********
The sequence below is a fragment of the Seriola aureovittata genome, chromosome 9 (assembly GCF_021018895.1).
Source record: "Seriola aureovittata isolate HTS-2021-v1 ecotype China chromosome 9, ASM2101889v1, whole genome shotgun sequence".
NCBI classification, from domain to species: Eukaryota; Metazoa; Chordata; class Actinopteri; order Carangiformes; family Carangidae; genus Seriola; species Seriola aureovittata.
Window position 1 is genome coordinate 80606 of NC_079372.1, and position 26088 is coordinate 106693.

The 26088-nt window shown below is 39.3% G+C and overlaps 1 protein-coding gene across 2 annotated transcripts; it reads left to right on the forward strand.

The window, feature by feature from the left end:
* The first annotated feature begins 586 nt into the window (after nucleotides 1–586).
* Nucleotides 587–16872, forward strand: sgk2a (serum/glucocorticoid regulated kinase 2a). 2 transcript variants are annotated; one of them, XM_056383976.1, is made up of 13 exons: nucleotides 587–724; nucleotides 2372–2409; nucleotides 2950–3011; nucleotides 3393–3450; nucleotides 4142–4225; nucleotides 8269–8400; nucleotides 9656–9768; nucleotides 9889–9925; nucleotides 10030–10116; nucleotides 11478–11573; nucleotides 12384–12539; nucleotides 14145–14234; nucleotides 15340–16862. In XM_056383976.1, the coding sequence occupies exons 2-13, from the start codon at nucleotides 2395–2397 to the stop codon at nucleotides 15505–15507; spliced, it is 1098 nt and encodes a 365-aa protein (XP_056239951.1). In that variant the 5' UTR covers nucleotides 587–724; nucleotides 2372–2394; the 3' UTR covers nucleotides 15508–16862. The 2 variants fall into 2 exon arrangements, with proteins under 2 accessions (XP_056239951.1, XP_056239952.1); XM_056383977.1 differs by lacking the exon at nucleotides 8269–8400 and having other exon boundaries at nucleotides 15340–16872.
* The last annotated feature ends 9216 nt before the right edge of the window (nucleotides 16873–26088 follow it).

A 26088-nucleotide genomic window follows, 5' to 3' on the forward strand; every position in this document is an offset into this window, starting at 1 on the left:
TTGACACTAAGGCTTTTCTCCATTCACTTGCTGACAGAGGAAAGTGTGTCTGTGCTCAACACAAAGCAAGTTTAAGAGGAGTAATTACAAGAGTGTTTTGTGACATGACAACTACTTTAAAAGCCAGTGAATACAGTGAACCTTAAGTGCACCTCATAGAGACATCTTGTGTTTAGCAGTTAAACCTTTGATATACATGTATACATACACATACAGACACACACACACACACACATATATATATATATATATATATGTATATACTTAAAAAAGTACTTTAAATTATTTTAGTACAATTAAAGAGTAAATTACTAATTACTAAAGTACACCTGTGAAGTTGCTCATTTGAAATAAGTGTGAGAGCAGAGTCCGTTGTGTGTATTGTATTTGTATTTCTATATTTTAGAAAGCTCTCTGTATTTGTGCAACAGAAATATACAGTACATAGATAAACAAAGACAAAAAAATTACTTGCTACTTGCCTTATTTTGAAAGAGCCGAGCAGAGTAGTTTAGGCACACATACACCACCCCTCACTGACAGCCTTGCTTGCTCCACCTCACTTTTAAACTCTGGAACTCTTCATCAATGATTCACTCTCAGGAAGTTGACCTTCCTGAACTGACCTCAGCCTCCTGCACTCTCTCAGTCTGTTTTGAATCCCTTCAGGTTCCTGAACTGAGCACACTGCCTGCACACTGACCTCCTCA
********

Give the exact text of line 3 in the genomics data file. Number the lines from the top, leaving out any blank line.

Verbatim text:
NCBI classification, from domain to species: Eukaryota; Metazoa; Chordata; class Actinopteri; order Carangiformes; family Carangidae; genus Seriola; species Seriola aureovittata.